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EDITORIAL: NIC trustees avert yet another disaster

| June 2, 2024 1:00 AM

Some people don’t learn, even in higher education environments.

And when you’re a trustee of one of those environments, that’s a big problem.

Welcome to the ongoing study of Todd Banducci, who after 12 years as a trustee for North Idaho College still shows an alarming consistency in “not getting it.”

At the most recent NIC board meeting, dealing with what could be the final fiscal year budget if the college loses accreditation through board misgovernance, Banducci brought up a bone that’s been stuck in his throat for a while. He made the motion, seconded by Trustee Greg McKenzie, to eliminate the college’s contributions to area chambers of commerce and to the region’s economic development agency, formerly known as Jobs Plus.

Banducci’s stated reasoning: Those organizations can influence trustee elections.

Through the discussion, it was clear that Banducci was peeved because a joint committee from the chambers hosted candidate forums in which candidates from most elected offices were invited to participate. Banducci was missing in action from the last trustee candidate forum, and he didn’t care for “the optics” of viewers seeing an empty chair behind his nameplate.

Trustee Tarie Zimmerman pointed out that Banducci could have improved those optics simply by participating in the forum, but he shrugged off that solution. Instead, he wanted to cut funding — totaling less than $7,000 — to the economic development agency and the Coeur d’Alene, Post Falls, Hayden, Rathdrum, Sandpoint and Wallace chambers of commerce.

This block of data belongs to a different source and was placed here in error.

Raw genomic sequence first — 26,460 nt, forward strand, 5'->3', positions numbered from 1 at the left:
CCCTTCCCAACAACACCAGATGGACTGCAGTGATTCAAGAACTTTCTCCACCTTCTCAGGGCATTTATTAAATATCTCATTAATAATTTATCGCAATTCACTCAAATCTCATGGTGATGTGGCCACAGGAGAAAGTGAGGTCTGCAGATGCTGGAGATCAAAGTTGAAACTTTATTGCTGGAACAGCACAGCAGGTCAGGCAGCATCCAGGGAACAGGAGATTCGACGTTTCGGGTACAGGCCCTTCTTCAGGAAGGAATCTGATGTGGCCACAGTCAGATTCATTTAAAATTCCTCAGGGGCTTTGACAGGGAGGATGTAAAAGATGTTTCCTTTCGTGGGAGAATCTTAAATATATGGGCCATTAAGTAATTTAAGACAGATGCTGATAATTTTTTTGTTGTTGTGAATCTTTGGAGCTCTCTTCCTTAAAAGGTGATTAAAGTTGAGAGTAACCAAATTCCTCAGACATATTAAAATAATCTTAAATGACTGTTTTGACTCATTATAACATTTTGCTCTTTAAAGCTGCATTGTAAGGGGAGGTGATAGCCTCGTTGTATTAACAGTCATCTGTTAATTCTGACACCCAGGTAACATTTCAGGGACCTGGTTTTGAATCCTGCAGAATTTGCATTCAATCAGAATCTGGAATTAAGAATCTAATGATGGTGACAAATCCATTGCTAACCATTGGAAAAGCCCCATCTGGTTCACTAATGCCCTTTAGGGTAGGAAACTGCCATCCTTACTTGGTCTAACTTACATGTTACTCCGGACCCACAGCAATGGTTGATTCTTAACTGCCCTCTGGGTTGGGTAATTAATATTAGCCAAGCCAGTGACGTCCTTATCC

That’s rich coming from a trustee who has thrown small fortunes of taxpayer dollars to lawyers and wants to spend additional millions on athletics. But a far greater danger in Banducci’s agenda was exposed by others at the trustee meeting.

Those budget line items are the exclusive responsibility of the college president, Nick Swayne. Not for the first time, Banducci was attempting to do the president’s job, which isn’t just rude, impolitic or lawsuit-inviting; it’s exactly the kind of micromanagement the college’s accrediting agency has repeatedly cited as a primary threat to NIC’s ongoing existence.

The good news is that Banducci’s budget proposal was rejected by the other four trustees, including his usual supporters, McKenzie and Chair Mike Waggoner. If four-fifths of the board is serious about saving accreditation — and this was one small but significant positive indication — there’s hope.

Banducci has also signaled that he might not seek re-election this fall. Terms for Banducci, Waggoner and McKenzie are all up, setting the stage for the most fascinating and important local campaigns of the November election. For anyone who hasn’t been paying attention, now would be a good time to start.